I tend to stick to myself. I participate in discussion boards. I state my opinions and I will even disagree when I need to. I hand in my assignments on time, get good grades and positive feedback. I don’t email the professor frequently to ask questions about assignments or to just pick his/her brain about certain topics. I don’t friend request my peers on Facebook or other social media. If they request me, I’ll accept. I’m the quiet girl behind the computer.
I graduated from Penn State World Campus in May 2012 with a respectable 3.48 GPA. I took seven classes my last semester and made the Dean’s list. So what does all this have to do with you?
A lot. Not taking the time to make meaningful connections as a distance education student can come back to haunt you later. It never occurred to me, really, that I needed to reach out more to my peers and instructors. We were friendly during class, we worked on group projects together, and then we moved on. This was okay with me. I’m a busy mom of four who works full-time. I have family and friends and I’m trying to earn my degree so I can change careers. I’m not looking to add 100+ new friends to my Facebook feed.
After undergrad, I immediately started a master of Educational Technology program and graduated in 2013. Again, I was the girl behind the computer. Then it happened.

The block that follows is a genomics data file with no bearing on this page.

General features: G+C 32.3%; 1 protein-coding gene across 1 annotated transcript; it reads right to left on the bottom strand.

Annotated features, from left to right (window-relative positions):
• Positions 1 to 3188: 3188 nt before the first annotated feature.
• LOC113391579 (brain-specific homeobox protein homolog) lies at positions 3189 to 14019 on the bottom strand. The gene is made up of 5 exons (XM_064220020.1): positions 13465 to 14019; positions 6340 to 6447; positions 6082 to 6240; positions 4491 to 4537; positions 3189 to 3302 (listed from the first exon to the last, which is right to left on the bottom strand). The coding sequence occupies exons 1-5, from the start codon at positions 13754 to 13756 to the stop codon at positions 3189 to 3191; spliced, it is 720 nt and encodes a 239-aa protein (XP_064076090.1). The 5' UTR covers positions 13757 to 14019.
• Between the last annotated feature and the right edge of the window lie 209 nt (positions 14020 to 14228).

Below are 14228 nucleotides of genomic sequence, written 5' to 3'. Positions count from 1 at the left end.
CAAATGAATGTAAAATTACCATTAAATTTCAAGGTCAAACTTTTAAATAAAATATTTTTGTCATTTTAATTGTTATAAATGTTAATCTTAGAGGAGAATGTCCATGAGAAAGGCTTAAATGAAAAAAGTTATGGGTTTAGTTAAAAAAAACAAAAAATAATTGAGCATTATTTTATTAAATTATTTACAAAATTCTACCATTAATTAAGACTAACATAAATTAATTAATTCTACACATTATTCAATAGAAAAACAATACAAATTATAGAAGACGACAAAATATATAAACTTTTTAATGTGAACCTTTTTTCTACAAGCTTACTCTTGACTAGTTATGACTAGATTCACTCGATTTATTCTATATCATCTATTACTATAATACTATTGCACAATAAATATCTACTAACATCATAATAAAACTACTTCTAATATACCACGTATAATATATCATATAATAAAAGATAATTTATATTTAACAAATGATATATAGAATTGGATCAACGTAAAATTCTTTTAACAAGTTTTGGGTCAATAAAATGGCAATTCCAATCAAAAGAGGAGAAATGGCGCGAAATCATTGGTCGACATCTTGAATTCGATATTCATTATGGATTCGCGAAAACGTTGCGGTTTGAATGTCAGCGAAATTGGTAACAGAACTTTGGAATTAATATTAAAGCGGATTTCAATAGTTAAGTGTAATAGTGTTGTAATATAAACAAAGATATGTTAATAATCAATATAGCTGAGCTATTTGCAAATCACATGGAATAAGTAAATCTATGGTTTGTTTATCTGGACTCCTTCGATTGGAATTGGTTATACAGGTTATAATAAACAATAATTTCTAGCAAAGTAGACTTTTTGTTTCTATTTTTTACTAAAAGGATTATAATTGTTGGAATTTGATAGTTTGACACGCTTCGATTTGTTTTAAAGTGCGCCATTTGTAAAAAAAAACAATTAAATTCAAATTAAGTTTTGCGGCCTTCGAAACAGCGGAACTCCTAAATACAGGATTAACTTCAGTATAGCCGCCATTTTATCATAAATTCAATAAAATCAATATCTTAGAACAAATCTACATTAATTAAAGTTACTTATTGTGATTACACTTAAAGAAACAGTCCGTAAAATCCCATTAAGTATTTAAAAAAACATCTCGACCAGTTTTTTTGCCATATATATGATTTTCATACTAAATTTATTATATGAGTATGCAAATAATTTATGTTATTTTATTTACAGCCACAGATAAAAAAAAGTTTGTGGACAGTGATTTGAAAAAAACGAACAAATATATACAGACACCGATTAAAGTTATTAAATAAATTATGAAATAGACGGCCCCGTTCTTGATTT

I wanted to apply for an instructional design position that was advertised locally. I had never been an instructional designer; my background was in human resources. So I reached out to my instructional design professor to see if she would be willing to write me a reference for the job. I had a 100% in her class and she encouraged me to use certain documents in my final e-portfolio because the feedback from my assignments was great. Since this was my only experience with instructional design, she was my only hope. Her reply was, “I’m sorry. I don’t know you well enough to do that.” Oh, no.
What happens next? I wanted to apply to doctorate programs, and guess what? You need three references for that process.
My advice to you as distance education students: Reach out. Make connections. Friend your peers on professional social media platforms, such as LinkedIn. Build relationships with your instructors and peers.
You never know, if you make meaningful connections, someone might remember you were great at leading your final project and contact you on those platforms when a job comes available where they work.
Shannon Johnson is a mom of four, full-time instructional designer, and career student. She earned a BA in Labor Studies and Employment Relations from Penn State World Campus in 2012 and a master of Educational Technology from Boise State University in 2013. She is currently a student at UMUC earning a master of Distance Education and E-learning: Policy and Management degree. All of her college course work has been conducted online, and she’s proud that she’s never had to go to class in person.